The poor rates of smoking has been relatively static with an estimated 23.9% men and 18.1% women current smokers in the United States as indicated by National Health Interview Survey. The highest proportion of smokers were American Indian or Alaska Native adults (25%) followed by black (21%), white (21%), and Asian populations (13%).21 Worldwide more than one third of the population is estimated to be smokers.22 Studies suggest that smoking cessation rates remain low with the majority of self-quitters relapsing within the first 8 days of initial cessation, and that only about 3% to 5% of self-quitters are able to successfully achieve abstinence for 6 to 12 months after initial cessation.23 Among those who participate in a formal treatment program, relapse during or after treatment is usual and might require treatment several times.24

The duration of treatment is usually a factor influencing compliance, with an initial decline in adherence observed in the first year followed by a gradual decline over time. This pattern is observed repeatedly among those participating in long-term programs, for example, weight loss programs.25 The prevention and treatment of CVD requires ongoing management of lifestyle habits and, increasingly, inclusion of pharmacologic therapy, such as aspirin, hyperlipidemic agents, β-blockers, or calcium channel blockers. In the absence of sustained adherence, the benefits of prevention or treatment cannot be realized. This may be critical among patients who have had solid organ transplantation. A meta-analysis of 147 studies revealed that average nonadherence rates to immunosuppressants, diet, exercise, and other health care requirements ranged from 19 to 25 cases per 100 patients per year; failure to exercise was highest among heart recipients.26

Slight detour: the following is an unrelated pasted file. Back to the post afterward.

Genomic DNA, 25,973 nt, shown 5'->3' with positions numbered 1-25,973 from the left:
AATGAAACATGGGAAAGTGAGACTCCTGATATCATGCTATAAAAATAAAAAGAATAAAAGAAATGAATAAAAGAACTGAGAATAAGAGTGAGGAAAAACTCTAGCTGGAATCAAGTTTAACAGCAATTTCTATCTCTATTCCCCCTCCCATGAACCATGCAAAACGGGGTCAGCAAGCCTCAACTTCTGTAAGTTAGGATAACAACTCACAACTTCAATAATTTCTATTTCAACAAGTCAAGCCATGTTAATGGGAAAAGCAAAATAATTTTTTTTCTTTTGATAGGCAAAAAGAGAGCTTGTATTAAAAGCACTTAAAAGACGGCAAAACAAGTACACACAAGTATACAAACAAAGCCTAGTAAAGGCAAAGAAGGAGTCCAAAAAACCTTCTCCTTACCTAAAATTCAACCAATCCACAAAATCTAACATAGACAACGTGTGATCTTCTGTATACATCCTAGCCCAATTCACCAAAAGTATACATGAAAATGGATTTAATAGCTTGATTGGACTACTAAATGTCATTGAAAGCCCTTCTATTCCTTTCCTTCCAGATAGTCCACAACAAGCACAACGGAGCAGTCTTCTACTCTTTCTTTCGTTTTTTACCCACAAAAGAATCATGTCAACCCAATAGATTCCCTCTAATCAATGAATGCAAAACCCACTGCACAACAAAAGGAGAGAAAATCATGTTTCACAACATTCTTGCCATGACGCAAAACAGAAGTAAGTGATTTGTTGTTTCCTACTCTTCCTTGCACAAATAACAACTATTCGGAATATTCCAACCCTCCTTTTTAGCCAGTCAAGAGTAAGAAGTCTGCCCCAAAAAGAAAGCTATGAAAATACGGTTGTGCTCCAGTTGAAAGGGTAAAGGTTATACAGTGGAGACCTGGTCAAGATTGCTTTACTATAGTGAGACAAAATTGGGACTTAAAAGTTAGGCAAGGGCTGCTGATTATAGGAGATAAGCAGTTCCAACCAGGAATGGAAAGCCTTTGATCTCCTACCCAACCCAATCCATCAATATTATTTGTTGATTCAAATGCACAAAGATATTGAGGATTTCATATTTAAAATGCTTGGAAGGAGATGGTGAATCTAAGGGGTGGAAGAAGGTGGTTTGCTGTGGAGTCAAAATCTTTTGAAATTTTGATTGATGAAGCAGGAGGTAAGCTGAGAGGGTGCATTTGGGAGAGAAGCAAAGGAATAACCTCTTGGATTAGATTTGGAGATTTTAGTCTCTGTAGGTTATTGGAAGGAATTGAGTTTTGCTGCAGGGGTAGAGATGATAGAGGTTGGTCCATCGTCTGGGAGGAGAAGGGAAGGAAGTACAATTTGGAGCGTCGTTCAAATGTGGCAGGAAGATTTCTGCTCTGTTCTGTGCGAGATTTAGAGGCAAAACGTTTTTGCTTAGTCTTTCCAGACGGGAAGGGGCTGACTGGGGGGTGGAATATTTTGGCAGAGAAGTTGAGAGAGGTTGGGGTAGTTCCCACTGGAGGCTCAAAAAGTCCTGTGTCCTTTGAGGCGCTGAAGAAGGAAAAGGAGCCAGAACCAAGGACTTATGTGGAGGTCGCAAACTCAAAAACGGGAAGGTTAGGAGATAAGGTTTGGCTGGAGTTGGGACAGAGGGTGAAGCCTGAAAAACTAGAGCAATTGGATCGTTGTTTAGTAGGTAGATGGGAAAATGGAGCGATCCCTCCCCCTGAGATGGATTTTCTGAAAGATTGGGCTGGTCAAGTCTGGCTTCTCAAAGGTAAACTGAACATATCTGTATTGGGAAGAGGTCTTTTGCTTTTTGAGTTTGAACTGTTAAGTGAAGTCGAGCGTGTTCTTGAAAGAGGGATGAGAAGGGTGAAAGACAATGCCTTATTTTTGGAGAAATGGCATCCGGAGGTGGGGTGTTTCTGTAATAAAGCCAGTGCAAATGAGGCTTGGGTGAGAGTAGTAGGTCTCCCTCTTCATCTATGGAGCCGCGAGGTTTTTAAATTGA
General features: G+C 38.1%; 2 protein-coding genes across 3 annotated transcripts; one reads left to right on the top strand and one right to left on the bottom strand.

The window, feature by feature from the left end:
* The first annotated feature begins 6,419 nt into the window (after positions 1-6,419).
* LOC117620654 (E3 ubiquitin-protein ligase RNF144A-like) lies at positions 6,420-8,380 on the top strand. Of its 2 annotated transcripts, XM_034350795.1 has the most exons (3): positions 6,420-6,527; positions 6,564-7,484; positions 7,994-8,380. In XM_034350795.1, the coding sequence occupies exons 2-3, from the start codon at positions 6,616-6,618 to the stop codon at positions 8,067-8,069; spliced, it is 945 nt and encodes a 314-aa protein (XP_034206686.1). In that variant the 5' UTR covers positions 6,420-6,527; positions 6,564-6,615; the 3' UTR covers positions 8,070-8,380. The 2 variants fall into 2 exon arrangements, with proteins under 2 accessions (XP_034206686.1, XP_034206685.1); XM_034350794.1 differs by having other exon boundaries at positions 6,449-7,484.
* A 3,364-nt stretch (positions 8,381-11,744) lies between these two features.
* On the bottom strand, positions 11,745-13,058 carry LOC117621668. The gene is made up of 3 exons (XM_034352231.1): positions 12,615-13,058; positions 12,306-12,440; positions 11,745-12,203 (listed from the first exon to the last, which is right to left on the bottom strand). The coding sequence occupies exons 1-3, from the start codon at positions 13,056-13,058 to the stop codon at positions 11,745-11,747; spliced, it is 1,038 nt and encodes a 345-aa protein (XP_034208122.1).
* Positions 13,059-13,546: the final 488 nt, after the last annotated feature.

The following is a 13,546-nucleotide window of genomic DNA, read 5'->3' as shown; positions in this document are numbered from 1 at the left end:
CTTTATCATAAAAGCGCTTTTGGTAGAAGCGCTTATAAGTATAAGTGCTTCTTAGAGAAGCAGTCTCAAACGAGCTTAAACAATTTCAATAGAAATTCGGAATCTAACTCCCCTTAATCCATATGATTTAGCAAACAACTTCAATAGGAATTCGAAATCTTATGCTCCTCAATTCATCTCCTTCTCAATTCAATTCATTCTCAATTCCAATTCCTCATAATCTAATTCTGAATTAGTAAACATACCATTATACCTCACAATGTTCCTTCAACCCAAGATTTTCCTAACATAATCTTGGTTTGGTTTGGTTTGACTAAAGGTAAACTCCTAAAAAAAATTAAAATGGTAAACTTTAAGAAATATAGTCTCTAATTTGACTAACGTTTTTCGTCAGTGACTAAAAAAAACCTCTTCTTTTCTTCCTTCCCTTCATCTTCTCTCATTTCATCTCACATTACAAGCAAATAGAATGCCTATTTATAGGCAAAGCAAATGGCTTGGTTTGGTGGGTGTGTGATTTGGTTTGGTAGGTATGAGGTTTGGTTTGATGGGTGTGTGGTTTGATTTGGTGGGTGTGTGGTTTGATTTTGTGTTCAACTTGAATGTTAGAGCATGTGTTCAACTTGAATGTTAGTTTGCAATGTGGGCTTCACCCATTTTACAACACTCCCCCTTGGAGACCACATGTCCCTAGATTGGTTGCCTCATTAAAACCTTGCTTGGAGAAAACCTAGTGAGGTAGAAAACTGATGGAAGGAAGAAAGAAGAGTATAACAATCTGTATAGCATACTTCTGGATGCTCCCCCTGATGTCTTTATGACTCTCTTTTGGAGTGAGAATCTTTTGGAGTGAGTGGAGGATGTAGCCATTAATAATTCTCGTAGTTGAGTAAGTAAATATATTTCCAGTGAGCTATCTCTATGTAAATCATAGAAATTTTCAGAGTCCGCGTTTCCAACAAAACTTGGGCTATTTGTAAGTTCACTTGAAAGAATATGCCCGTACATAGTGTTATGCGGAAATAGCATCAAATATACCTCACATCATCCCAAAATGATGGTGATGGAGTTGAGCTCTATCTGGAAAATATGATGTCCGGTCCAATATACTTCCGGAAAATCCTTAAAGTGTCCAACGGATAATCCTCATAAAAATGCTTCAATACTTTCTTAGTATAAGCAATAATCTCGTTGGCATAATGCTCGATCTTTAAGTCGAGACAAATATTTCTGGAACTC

In the clinical arena, nonadherence at any point in the treatment continuum poses a threat to satisfactory outcomes. Medication nonadherence has been associated with increased risk of coronary heart disease, precipitated episodes of heart failure, late organ rejection among heart transplant recipients, and mortality. The literature emphasizes the mediating effects of adherence on clinical outcomes, and the impact nonadherence can have on morbidity and mortality associated with CVD regardless of when it occurs in the treatment continuum.7,12,26